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Chemical Engineering


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What to Expect

Chemical engineering students have a dazzling array of options when it comes to the field in which they work.

"Just look at the water you drink, the body of the cars you drive, the heating system in your home and fuel used to power engines. We are at the top of the engineering pyramid," says Chika Okere. He studied chemical engineering.

"Before a project like building a process plant can be started, a chemical engineer is the first person to be contacted and the last to leave the project after all the other engineering disciplines have finished their part."

Okere says the program was a blast.

"I have always been fascinated by how things work -- like how refineries operate, how complex solutions of different materials can be separated and how mass and energy are transferred from one object to another," says Okere.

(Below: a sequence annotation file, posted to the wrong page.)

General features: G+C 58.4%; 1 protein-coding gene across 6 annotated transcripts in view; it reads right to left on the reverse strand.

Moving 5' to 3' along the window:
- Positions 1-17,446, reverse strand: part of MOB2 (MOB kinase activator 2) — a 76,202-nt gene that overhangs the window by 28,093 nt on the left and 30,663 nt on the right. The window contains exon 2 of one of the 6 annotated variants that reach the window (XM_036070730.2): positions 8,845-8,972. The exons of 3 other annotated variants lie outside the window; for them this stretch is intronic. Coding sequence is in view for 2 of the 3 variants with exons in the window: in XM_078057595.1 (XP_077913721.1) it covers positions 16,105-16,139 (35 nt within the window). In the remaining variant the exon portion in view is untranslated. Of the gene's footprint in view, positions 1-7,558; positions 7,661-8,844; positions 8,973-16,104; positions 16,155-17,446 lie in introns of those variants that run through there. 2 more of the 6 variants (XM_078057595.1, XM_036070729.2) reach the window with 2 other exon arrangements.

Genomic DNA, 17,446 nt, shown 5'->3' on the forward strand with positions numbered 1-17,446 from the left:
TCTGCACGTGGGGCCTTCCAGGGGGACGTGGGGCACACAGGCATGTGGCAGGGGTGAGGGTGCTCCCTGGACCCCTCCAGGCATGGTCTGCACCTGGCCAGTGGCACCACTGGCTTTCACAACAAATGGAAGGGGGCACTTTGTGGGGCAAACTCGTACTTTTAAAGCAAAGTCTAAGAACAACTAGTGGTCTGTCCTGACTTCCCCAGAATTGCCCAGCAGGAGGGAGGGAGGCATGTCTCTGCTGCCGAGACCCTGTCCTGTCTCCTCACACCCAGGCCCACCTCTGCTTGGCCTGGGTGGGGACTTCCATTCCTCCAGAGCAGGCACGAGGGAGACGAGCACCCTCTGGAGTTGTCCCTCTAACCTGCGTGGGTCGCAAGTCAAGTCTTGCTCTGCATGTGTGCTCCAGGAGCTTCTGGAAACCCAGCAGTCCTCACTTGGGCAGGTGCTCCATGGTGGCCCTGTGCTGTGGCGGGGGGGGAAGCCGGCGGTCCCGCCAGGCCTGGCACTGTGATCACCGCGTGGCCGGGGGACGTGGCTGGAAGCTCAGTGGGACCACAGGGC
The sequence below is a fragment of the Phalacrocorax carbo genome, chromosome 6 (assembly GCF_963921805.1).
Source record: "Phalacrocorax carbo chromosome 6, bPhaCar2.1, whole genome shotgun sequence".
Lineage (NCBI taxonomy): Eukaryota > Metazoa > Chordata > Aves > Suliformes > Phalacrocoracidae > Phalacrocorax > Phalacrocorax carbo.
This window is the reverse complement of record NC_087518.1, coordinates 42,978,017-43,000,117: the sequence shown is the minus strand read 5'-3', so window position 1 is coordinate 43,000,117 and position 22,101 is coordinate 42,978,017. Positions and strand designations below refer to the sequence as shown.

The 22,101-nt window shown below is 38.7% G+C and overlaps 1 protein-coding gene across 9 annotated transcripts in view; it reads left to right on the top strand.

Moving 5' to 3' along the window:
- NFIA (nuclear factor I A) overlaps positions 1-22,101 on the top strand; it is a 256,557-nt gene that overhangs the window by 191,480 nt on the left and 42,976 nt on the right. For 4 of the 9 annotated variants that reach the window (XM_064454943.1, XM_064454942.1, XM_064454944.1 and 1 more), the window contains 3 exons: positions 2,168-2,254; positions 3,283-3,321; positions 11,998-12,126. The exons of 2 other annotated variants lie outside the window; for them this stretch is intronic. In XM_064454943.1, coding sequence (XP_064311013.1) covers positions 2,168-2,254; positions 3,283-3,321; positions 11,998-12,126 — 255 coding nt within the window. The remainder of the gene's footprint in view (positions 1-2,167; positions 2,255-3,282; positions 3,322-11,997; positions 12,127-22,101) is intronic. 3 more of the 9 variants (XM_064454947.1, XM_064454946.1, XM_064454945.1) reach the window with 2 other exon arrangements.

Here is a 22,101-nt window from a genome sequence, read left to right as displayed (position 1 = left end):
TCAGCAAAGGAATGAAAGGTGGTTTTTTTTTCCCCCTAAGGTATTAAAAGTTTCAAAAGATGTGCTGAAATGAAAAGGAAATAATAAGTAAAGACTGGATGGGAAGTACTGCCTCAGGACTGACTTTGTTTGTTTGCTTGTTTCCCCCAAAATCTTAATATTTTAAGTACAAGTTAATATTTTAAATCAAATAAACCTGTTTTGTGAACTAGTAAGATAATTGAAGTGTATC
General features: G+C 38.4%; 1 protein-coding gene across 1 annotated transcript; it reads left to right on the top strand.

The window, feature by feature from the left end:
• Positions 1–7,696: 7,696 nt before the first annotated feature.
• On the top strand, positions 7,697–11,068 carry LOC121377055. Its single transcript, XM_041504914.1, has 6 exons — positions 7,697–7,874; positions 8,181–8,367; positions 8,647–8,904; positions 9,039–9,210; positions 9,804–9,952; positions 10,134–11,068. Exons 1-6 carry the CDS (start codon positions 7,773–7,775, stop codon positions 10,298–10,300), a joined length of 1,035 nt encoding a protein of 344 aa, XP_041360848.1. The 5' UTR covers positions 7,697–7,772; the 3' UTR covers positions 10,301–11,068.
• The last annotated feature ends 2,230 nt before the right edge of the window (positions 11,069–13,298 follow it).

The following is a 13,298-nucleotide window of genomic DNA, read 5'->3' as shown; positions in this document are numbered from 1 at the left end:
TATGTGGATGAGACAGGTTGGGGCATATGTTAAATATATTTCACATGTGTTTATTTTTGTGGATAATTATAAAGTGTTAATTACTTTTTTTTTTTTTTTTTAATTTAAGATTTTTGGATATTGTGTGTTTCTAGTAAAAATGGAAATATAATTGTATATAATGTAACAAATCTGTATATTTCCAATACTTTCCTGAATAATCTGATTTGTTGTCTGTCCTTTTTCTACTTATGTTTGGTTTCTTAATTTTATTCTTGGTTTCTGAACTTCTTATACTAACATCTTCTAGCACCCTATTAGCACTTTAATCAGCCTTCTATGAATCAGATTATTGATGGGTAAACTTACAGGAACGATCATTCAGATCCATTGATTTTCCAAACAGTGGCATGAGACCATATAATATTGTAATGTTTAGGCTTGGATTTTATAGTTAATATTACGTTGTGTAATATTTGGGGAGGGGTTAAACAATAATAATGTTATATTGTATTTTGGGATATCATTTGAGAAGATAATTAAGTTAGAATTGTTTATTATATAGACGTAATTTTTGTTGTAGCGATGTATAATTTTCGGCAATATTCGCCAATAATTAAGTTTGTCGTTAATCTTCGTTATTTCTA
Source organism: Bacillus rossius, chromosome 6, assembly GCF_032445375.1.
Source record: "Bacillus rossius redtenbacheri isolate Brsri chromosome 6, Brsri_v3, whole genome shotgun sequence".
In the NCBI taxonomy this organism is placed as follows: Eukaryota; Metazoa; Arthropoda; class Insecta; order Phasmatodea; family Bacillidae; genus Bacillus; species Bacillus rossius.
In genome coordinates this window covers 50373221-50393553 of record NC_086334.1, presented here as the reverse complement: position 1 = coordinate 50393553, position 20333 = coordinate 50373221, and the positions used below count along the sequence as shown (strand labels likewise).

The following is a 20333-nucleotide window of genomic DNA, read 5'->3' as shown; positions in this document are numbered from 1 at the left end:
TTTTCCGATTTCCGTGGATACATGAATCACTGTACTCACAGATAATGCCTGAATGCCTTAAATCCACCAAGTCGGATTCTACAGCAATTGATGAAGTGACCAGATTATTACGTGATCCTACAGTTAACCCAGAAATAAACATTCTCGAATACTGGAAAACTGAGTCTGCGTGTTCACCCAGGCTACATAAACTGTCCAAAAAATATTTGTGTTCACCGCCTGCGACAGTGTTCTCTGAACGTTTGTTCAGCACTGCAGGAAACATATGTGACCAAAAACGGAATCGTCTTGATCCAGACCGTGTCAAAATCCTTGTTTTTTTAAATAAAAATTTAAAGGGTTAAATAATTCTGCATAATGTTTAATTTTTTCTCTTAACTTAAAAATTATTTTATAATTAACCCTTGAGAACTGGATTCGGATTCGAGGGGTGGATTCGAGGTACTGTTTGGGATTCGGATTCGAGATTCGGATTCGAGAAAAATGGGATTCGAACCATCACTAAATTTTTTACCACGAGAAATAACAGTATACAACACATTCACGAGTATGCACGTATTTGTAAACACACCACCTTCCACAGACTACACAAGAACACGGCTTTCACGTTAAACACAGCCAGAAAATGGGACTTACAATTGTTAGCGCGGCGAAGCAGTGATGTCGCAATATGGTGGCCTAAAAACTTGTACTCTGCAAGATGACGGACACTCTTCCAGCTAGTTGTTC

The chemical engineering program helped Okere find answers to these and many other previously puzzling questions. But that meant taking several challenging courses, including calculus, equations and physical chemistry.

"It's a demanding program because they want the best out of the students," says Okere. "One has to always be on top of the game all the time or be left behind."

Zena Yasir also majored in chemical engineering. She says graduate studies are definitely a plus in this career.

"I do recommend graduate work because chemical engineering is such a wide field and there are many areas to specialize in," she says.

How to Prepare

Okere warns against burying your nose in chemistry, physics, biology and math books. Get involved in extracurricular activities that build teamwork and leadership and communication skills.


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